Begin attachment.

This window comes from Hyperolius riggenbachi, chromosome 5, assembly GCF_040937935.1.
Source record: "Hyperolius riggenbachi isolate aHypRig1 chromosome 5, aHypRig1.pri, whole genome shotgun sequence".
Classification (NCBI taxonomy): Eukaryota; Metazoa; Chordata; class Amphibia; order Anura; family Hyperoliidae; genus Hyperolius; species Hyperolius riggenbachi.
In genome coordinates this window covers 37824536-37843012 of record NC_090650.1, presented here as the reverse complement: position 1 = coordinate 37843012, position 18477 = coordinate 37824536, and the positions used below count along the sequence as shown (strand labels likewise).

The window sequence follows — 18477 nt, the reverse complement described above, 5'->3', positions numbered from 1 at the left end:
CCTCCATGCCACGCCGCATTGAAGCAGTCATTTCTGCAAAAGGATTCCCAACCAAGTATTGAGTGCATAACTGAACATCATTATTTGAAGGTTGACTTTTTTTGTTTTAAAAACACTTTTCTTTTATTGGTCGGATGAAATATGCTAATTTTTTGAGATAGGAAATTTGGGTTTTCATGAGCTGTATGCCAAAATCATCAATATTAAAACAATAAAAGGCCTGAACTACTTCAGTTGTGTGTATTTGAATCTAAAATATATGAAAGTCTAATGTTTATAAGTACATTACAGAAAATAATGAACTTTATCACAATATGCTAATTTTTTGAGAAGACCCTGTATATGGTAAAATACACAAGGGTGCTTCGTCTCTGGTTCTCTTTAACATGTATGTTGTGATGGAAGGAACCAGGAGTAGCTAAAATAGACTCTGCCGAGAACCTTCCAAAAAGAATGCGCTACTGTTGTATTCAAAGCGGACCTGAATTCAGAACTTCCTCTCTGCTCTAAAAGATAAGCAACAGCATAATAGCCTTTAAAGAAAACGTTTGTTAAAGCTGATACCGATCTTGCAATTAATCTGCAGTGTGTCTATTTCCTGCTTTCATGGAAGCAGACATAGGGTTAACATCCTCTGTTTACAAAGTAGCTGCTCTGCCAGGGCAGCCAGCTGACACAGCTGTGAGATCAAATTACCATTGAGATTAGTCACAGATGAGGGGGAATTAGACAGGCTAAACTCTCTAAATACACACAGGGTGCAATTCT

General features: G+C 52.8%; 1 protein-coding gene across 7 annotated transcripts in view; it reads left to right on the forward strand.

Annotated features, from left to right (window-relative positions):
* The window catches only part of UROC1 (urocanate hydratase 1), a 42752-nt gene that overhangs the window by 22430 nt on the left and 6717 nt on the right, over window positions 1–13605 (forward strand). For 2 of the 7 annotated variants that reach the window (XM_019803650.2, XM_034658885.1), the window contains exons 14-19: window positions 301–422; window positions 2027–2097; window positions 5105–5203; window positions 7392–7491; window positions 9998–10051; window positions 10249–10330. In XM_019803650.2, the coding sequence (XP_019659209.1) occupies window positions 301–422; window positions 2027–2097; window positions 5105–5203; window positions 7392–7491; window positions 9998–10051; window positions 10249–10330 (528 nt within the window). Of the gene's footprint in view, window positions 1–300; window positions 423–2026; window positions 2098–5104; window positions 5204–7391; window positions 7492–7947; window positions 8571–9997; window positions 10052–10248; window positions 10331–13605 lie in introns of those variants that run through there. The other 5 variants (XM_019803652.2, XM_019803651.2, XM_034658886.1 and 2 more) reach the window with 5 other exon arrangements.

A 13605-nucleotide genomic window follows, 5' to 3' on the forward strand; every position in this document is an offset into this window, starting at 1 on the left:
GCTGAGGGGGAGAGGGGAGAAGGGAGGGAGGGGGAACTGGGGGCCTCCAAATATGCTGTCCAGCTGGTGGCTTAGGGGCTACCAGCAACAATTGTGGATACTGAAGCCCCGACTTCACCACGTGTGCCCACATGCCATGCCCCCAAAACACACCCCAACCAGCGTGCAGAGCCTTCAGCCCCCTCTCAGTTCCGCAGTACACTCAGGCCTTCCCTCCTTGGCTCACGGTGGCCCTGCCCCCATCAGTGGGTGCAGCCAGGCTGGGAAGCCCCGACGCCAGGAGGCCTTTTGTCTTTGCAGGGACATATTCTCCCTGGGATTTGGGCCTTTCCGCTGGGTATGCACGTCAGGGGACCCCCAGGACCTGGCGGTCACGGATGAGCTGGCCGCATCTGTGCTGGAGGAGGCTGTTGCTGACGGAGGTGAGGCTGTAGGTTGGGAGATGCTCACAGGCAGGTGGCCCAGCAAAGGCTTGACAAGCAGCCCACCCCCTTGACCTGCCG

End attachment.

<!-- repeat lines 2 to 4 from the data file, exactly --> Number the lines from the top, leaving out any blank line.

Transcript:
Source record: "Hyperolius riggenbachi isolate aHypRig1 chromosome 5, aHypRig1.pri, whole genome shotgun sequence".
Classification (NCBI taxonomy): Eukaryota; Metazoa; Chordata; class Amphibia; order Anura; family Hyperoliidae; genus Hyperolius; species Hyperolius riggenbachi.
In genome coordinates this window covers 37824536-37843012 of record NC_090650.1, presented here as the reverse complement: position 1 = coordinate 37843012, position 18477 = coordinate 37824536, and the positions used below count along the sequence as shown (strand labels likewise).